The Covid-19 pandemic has brought several unforeseen challenges for many industries. Travel bans, closure of domestic and international borders, quarantine requirements and restriction of visitors have caused serious delays in repairs and commissioning – particularly where specialized personnel were required from manufacturers. Consequently, companies have had to look for alternative ways to ensure that production and services can be maintained.
When a major steel products manufacturer in the Middle East ordered a new Compact Weldac tube welder last November, a new approach was required to successfully complete commissioning, and this is where the digital control system has come into its own – turning a problem into an opportunity.
“Remote commissioning solved our problem when we couldn’t go to the customer”, says Project Manager Pål Haugerud at EFD Induction Norway.
EFD Induction has a longstanding relationship to the customer that has previously purchased three other Weldacs, most recently another Compact Weldac that was successfully delivered and commissioned earlier this year.
The latest order, which arrived at the customer in April, originally included commissioning and start-up by an EFD Induction service engineer who would spend three days on site.
“Because of the new wave of Covid, we realized we may run into problems sending a service engineer from Norway”, Pål says. “So, we alerted the customer and agreed it would be better that an engineer from EFD Induction India should do the job.”
However, as the Covid situation in India quickly evolved into a full-blown crisis, travel restrictions became ever stricter, particularly for people from India. Ultimately, national borders were closed completely.
“It was actually the customer that suggested we do remote commissioning”, Pål says. “And, as we had already done this successfully on several occasions earlier this year, we thought it was a good idea.”
The new Compact Weldac was a retrofit that was going to replace an existing Chinese welder. “The customer is obviously quite familiar with EFD Induction equipment, so we were confident that they would have no trouble on their side of the process”, Pål says.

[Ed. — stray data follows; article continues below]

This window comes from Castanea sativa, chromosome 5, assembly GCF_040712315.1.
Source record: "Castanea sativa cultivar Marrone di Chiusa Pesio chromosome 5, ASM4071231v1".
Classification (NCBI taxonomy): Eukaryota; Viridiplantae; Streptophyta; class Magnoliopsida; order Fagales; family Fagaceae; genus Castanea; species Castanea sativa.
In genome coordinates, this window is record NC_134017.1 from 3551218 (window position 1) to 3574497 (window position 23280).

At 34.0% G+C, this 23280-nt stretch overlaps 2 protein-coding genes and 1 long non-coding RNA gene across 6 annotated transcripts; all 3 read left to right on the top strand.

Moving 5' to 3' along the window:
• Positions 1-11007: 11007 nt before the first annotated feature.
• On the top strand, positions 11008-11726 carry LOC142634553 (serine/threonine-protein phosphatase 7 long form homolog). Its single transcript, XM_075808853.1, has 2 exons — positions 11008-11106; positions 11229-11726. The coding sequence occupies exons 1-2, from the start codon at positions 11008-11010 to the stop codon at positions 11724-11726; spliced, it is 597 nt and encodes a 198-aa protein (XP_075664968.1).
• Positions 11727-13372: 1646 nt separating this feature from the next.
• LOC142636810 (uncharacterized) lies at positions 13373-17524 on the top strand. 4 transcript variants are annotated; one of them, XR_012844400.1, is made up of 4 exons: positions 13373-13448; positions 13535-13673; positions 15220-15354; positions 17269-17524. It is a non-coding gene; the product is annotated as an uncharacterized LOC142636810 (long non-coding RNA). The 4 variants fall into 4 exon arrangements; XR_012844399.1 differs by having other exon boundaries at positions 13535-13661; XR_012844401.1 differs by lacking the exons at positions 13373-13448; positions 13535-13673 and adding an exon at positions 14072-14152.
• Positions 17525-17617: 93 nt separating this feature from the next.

First, there were two video conferences so that both parties could present their requests and agree on which preparations had to be done before the commissioning could take place. When the date was set, the customer’s team knew exactly what to do and who to call if they had any questions.
“The customer prepared the ethernet connection to the Weldac control system, so that our service engineer had remote access to the machine”, Pål says. “They also stayed in touch via WhatsApp, Teams and e-mail for all necessary communication during the commissioning. There were a few challenges underway but nothing that couldn’t be easily solved.”
The customer is already in negotiation for yet another Compact Weldac to be delivered in July, and they actually want remote commissioning for that one too.
It will probably still be a while before remote commissioning and repair will become the new normal, but there is no doubt that with or without Covid-19 remote access will play a bigger part in supporting our customers in the years to come. As digitization and Industry 4.0 evolves, it will probably be part of the regular service our customers will come to expect from us – and with the fully digital control system, EFD Induction is prepared.
REMOTE ACCESS: Both service personnel and operators will benefit from having remote access to the machine.